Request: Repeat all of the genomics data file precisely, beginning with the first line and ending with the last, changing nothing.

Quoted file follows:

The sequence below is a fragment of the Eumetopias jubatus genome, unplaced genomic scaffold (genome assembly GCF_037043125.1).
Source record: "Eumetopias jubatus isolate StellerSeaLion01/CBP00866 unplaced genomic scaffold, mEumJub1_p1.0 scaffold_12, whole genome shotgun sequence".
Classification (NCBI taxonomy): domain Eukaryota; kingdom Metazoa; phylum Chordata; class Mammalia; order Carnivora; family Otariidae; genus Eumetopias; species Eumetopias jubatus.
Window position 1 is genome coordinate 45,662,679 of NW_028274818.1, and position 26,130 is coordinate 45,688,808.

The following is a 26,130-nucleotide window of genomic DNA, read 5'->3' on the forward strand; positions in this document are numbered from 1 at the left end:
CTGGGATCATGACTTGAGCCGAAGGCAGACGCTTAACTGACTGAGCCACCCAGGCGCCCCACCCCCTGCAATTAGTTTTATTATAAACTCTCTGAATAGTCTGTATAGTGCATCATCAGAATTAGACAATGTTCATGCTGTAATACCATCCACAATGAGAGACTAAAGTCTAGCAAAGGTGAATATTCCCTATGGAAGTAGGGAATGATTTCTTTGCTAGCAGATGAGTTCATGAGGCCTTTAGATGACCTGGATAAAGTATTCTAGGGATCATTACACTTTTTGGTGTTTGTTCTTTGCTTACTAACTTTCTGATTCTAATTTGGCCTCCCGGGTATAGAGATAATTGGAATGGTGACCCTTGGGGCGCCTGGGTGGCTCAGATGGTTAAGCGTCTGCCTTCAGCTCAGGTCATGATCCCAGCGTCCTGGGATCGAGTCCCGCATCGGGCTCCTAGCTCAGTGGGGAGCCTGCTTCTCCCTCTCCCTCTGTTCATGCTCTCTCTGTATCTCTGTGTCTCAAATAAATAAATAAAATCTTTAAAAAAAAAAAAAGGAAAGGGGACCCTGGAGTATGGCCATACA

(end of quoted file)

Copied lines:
The sequence below is a fragment of the Eumetopias jubatus genome, unplaced genomic scaffold (genome assembly GCF_037043125.1).
Source record: "Eumetopias jubatus isolate StellerSeaLion01/CBP00866 unplaced genomic scaffold, mEumJub1_p1.0 scaffold_12, whole genome shotgun sequence".
Classification (NCBI taxonomy): domain Eukaryota; kingdom Metazoa; phylum Chordata; class Mammalia; order Carnivora; family Otariidae; genus Eumetopias; species Eumetopias jubatus.
Window position 1 is genome coordinate 45,662,679 of NW_028274818.1, and position 26,130 is coordinate 45,688,808.

The following is a 26,130-nucleotide window of genomic DNA, read 5'->3' on the forward strand; positions in this document are numbered from 1 at the left end:
CTGGGATCATGACTTGAGCCGAAGGCAGACGCTTAACTGACTGAGCCACCCAGGCGCCCCACCCCCTGCAATTAGTTTTATTATAAACTCTCTGAATAGTCTGTATAGTGCATCATCAGAATTAGACAATGTTCATGCTGTAATACCATCCACAATGAGAGACTAAAGTCTAGCAAAGGTGAATATTCCCTATGGAAGTAGGGAATGATTTCTTTGCTAGCAGATGAGTTCATGAGGCCTTTAGATGACCTGGATAAAGTATTCTAGGGATCATTACACTTTTTGGTGTTTGTTCTTTGCTTACTAACTTTCTGATTCTAATTTGGCCTCCCGGGTATAGAGATAATTGGAATGGTGACCCTTGGGGCGCCTGGGTGGCTCAGATGGTTAAGCGTCTGCCTTCAGCTCAGGTCATGATCCCAGCGTCCTGGGATCGAGTCCCGCATCGGGCTCCTAGCTCAGTGGGGAGCCTGCTTCTCCCTCTCCCTCTGTTCATGCTCTCTCTGTATCTCTGTGTCTCAAATAAATAAATAAAATCTTTAAAAAAAAAAAAAGGAAAGGGGACCCTGGAGTATGGCCATACA